On Tue, 20090113 at 19:23 0500, Anton van Straaten wrote:
> Derek Elkins wrote:
> > No, it means exactly what you said it means. People abuse it to mean
> > the second sense. Those people are wrong and there is already a term
> > for that second sense, namely "partial application." I really wish
> > people would stop conflating these terms*, all it does is create
> > confusion.
>
> +1
>
> > * A related annoyance is people who talk about languages "supporting
> > currying and/or partial application." Unless one means that the
> > language supports higher order functions at all by that, it doesn't make
> > any sense. Haskell has no "support" for currying or partial
> > application. The fact that most functions are in curried form in
> > Haskell is merely a convention (with, admittedly strong social
> > ramifications.) The only way one could say Haskell "supports" currying
> > is that it has a lightweight notation for nested lambdas.
>
> Compared to most other languages, that lightweight notation makes enough
> of a difference that it's reasonable to say that Haskell "supports
> currying and partial application".
>
> E.g., in Haskell:
>
> f x y z = ...
>
> Haskell without the above notation:
>
> f x = \y > \z > ...
This would be adequately lightweight for me, especially in a language
that was impure.
>
> Javascript, to underscore the point:
>
> function f(x) { return function (y) { return function (z) { ... } } }
This is what my javascript looks like. I guess I could implement some
curry functions and write:
curry3(function(x,y,z) { ... })
>
> "Standard" Scheme:
>
> (define (f x) (lambda (y) (lambda (z) ...)))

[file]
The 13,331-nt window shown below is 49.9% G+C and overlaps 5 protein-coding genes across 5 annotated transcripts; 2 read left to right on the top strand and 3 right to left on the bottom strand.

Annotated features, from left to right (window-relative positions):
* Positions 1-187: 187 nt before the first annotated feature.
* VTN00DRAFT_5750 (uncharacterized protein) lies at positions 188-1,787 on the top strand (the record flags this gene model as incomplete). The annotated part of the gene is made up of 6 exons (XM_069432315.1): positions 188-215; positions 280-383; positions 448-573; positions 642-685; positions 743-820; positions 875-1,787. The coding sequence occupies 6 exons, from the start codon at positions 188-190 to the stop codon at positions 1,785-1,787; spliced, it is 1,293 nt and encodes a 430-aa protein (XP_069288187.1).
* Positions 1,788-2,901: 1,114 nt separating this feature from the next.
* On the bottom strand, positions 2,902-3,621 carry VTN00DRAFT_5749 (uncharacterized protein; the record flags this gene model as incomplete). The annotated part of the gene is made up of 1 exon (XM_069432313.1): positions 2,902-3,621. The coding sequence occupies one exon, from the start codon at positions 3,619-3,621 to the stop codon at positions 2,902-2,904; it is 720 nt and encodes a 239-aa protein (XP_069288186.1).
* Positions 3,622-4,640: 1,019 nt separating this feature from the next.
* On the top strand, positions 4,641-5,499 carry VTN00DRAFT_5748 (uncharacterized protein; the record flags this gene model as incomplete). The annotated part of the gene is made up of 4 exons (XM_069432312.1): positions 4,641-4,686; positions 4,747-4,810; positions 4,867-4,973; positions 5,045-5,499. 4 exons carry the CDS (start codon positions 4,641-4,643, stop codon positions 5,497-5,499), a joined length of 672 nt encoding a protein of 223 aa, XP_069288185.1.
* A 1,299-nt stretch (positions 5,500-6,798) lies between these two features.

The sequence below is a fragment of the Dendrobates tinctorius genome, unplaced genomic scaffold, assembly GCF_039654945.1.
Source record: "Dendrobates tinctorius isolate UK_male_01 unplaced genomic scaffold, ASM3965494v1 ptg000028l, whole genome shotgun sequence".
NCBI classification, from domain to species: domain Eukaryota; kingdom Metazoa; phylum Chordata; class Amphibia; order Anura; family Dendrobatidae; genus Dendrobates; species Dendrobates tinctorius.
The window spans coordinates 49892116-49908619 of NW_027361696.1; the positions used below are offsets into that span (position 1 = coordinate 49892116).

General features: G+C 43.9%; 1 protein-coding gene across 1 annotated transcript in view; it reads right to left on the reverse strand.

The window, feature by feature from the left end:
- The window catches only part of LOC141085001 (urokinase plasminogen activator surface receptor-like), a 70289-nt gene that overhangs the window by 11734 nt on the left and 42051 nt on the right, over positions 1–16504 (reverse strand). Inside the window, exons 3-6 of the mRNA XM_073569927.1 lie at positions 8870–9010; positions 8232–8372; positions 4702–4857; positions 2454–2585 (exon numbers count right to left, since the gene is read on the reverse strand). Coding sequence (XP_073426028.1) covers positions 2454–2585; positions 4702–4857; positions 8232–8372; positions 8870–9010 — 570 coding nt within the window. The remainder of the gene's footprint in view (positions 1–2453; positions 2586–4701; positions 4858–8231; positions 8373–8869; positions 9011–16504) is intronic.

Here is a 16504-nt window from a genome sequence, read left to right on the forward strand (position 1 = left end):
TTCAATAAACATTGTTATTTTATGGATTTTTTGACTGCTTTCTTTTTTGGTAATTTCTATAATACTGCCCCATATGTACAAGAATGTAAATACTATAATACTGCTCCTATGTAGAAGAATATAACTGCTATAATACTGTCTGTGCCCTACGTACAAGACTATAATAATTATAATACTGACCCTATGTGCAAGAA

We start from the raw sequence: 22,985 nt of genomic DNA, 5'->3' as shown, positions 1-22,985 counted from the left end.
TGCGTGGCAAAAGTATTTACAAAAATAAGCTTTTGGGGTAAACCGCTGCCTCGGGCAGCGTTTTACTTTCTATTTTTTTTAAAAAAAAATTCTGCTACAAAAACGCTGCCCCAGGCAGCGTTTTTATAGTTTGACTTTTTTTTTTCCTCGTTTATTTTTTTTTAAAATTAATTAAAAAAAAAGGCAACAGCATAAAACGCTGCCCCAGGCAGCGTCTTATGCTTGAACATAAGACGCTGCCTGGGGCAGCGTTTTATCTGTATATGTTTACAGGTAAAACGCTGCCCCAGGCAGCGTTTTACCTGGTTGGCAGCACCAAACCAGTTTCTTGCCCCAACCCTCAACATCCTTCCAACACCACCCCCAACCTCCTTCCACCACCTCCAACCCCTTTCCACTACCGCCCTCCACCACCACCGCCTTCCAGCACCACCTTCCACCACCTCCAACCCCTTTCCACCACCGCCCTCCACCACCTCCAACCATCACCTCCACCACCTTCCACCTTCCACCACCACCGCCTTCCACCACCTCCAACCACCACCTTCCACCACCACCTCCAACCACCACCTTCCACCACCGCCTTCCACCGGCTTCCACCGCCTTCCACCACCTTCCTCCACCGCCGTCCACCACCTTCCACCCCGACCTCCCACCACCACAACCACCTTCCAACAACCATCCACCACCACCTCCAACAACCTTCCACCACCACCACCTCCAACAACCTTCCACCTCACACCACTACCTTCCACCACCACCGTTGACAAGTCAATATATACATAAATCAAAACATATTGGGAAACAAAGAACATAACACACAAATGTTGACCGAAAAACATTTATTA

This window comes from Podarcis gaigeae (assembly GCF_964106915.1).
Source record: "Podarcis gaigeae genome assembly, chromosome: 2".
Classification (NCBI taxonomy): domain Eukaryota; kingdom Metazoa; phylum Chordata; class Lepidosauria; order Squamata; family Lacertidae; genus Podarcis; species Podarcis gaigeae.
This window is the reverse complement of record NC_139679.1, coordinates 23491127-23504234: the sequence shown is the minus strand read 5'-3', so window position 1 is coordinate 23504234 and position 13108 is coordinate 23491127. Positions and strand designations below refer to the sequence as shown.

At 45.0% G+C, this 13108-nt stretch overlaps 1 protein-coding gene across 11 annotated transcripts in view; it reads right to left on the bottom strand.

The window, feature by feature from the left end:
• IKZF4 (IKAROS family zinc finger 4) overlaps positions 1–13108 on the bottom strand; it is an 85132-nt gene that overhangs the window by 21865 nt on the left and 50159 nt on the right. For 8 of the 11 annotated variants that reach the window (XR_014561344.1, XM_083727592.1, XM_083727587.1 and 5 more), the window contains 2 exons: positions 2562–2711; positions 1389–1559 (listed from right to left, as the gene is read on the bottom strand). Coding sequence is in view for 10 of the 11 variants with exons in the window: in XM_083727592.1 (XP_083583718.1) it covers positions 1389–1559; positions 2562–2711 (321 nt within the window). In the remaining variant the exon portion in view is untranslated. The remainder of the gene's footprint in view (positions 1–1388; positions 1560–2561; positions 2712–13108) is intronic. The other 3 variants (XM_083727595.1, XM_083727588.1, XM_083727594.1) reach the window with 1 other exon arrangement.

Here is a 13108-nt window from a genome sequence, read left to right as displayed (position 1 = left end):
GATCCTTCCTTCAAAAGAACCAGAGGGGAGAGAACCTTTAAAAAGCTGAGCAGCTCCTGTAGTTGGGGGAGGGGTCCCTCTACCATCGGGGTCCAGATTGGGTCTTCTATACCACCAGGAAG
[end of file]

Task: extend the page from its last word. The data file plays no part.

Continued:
>
> Scheme with a common macro to "support currying":
>
> (define (((f x) y) z) ...)
>
> That's just the function definition side. On the application side,
> Haskell has a lightweight notation for application in general, i.e. you
> write "f a b c" instead of e.g. "f(a)(b)(c)" in Clike syntaxes or
> "(((f a) b) c)" in Lisplike syntaxes.
>
> Together, these two sugary treats make it quite a bit more convenient
> and practical to use currying and partial application in Haskell (and
> ML, etc.), and this translates to *much* more use in practice.
>
> Anton
I consider the notation "f(a)(b)(c)", both lightweight and ideal syntax
for Cstyle languages. You really, really don't want it to look too
much like normal application in those languages as the "f(a)" part in
the above term can have significant sideeffects, and otherwise it's
almost as minimal as Haskell* which is the most minimal possible.
I will agree that many languages have an extremely verbose syntax for
lambda abstraction. A lightweight syntax for lambdas is very handy. A
good example of this is Smalltalk's blocks which makes using HOFs for
all control structures reasonable. (Smalltalk then messes things up as
far as currying is concerned by having a verbose application syntax.)
Can't account for poor tastes on the part of language designers, though
some are getting hint including Javascript's designers. Examples:
C#2.0:
delegate(int x) { return delegate (int y) { return x + y; }; }
C#3.0:
x => y => x+y  A lighter weight syntax for lambda than even Haskell!
JS1.7:
function(x) { return function(y) { return x + y } }
JS1.8:
function(x) function(y) x+y
* In many cases, equally minimal: f(x+1)(2*x)(x+y) Javascript or
Haskell?
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